MIANYANG, Sichuan -- Some of the ruins created by the quake last year in Beichuan county, Sichuan province, will open to visitors later this month, an official said Tuesday.
Chen Wen, an information officer in the city of Mianyang, which controls Beichuan, said tourist groups will be able to visit the ruins of the high schools that were the site of both massive tragedy and huge bravery.
During this year's Spring Festival, some 200,000 people visited the county, he said.
In response to the demand, authorities in Mianyang decided to launch a tour program to take people to see the tragic sites, Chen said.
The one-day tour includes a visit to Beichuan High School and Jina Qiang village, he said.
Eighty percent of the buildings in Beichuan were leveled in the quake, Chen said.
The new tour will allow people to see the devastation from a vantage point on a nearby hillside, he said.
Jina Qiang village is home to people from the Qiang ethnic minority group and was the first to be rebuilt after the earthquake.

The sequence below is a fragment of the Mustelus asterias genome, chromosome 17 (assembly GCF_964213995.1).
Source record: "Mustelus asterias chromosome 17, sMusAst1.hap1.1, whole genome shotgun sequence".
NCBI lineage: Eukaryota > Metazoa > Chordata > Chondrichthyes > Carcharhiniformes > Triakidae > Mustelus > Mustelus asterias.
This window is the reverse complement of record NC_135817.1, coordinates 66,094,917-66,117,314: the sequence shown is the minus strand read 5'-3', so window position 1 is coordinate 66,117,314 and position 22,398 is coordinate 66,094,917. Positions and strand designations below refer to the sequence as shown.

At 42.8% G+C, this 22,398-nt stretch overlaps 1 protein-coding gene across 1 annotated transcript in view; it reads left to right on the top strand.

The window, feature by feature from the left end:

About 10 percent of the 300,000 people who lived in Beichuan - the country's only autonomous Qiang county - died in the quake.
Qiang people traditionally live in stone towers, 69 of which have been rebuilt so far.
The Mianyang government will spend 900 million yuan ($131 million) to turn earthquake ruins in Beichuan, Anxian and Pingwu and Jiangyou into top tourism sites, the Sichuan provincial tourism administration said.
Despite the area being a site of enormous tragedy, visitors will be able to go boating on the Tangjiashan "quake lake" and sit on its shores drinking tea and relaxing. Meanwhile their friends can enjoy an "earthquake simulation" at a local museum, a tourism official said.
In related news, the May 12 Wenchuan Earthquake Museum will open in Dayi, Sichuan, on May 12.
Fan Jianchuan, curator of the museum, said the new site will include a giant porcelain plate featuring images of everyone who died in the earthquake.
He Xinyong, deputy curator, said the new museum will also provide a home to Zhu Jianqiang (Strong Pig), the hog that survived more than a month under a collapsed building after the quake.